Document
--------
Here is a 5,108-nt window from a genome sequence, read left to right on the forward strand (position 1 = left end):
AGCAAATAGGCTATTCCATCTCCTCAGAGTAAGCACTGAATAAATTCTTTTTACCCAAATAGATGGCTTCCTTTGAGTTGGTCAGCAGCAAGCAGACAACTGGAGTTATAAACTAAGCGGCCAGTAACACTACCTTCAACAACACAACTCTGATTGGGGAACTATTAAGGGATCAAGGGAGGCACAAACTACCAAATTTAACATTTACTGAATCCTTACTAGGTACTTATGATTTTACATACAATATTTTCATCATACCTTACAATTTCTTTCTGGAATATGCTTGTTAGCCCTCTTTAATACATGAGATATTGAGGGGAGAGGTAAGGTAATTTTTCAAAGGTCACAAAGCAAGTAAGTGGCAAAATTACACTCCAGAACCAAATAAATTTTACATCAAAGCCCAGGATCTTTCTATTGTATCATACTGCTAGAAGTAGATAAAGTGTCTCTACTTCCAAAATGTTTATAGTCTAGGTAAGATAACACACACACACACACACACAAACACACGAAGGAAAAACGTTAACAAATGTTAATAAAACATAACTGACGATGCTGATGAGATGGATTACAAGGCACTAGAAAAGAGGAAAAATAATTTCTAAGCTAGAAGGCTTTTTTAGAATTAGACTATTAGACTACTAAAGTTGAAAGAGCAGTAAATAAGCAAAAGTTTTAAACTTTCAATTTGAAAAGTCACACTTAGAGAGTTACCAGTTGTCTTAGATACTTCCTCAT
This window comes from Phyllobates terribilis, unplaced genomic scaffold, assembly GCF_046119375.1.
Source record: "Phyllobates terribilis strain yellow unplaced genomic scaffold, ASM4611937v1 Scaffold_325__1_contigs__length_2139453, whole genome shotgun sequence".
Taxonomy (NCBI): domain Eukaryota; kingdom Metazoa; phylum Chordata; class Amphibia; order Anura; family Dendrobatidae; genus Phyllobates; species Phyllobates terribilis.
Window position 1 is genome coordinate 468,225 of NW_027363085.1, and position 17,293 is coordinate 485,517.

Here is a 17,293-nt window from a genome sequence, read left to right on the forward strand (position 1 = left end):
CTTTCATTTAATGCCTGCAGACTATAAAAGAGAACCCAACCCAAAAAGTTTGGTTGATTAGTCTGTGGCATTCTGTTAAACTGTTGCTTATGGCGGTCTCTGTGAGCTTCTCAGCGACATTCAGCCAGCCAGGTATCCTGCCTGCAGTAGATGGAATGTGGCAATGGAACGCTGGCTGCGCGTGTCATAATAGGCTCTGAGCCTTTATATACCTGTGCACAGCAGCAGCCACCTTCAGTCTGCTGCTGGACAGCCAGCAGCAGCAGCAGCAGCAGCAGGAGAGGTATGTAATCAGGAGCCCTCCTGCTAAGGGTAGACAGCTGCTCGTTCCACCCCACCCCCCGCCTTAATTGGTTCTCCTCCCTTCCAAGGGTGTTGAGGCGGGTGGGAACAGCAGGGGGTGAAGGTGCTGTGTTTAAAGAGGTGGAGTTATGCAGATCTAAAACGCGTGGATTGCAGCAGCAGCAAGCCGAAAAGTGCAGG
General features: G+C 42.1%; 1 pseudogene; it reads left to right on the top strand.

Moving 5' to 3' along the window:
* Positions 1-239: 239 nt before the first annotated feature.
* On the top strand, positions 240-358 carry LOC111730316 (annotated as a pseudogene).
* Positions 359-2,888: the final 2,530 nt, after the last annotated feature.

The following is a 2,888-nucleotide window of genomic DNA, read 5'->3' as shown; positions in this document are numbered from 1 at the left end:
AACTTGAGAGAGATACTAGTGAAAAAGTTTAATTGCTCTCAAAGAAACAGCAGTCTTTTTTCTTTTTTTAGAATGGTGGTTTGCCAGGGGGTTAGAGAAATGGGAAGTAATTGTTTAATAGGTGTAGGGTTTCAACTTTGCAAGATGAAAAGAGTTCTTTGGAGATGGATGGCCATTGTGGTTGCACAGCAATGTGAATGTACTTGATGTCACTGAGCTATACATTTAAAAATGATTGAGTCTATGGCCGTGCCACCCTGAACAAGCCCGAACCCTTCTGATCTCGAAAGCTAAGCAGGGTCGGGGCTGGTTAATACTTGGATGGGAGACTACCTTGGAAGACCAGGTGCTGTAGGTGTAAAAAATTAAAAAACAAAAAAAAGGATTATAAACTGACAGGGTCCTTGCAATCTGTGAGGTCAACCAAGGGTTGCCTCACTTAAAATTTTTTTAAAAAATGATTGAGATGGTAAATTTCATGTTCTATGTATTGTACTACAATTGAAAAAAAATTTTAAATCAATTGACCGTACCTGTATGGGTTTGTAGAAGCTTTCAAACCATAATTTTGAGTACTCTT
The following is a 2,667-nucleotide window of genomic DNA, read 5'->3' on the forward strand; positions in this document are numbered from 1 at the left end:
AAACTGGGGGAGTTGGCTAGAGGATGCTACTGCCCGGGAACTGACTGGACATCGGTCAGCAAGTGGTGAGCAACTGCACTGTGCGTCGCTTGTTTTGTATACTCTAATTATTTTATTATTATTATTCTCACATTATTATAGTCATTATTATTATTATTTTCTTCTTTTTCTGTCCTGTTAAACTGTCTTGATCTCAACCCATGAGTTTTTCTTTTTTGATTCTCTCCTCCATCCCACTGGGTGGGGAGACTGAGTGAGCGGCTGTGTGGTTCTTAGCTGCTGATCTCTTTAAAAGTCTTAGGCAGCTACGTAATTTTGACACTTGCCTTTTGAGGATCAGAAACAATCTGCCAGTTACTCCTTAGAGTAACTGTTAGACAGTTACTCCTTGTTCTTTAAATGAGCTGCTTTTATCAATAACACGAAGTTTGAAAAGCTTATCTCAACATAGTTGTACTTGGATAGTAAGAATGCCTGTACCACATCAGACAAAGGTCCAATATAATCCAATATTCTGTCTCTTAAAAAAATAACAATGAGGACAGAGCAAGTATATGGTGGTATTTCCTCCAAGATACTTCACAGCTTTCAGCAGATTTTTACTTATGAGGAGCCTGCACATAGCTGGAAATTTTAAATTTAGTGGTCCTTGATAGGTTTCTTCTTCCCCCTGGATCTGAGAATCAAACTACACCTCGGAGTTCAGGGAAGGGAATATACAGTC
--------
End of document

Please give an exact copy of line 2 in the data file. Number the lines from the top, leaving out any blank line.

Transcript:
AGCAAATAGGCTATTCCATCTCCTCAGAGTAAGCACTGAATAAATTCTTTTTACCCAAATAGATGGCTTCCTTTGAGTTGGTCAGCAGCAAGCAGACAACTGGAGTTATAAACTAAGCGGCCAGTAACACTACCTTCAACAACACAACTCTGATTGGGGAACTATTAAGGGATCAAGGGAGGCACAAACTACCAAATTTAACATTTACTGAATCCTTACTAGGTACTTATGATTTTACATACAATATTTTCATCATACCTTACAATTTCTTTCTGGAATATGCTTGTTAGCCCTCTTTAATACATGAGATATTGAGGGGAGAGGTAAGGTAATTTTTCAAAGGTCACAAAGCAAGTAAGTGGCAAAATTACACTCCAGAACCAAATAAATTTTACATCAAAGCCCAGGATCTTTCTATTGTATCATACTGCTAGAAGTAGATAAAGTGTCTCTACTTCCAAAATGTTTATAGTCTAGGTAAGATAACACACACACACACACACACAAACACACGAAGGAAAAACGTTAACAAATGTTAATAAAACATAACTGACGATGCTGATGAGATGGATTACAAGGCACTAGAAAAGAGGAAAAATAATTTCTAAGCTAGAAGGCTTTTTTAGAATTAGACTATTAGACTACTAAAGTTGAAAGAGCAGTAAATAAGCAAAAGTTTTAAACTTTCAATTTGAAAAGTCACACTTAGAGAGTTACCAGTTGTCTTAGATACTTCCTCAT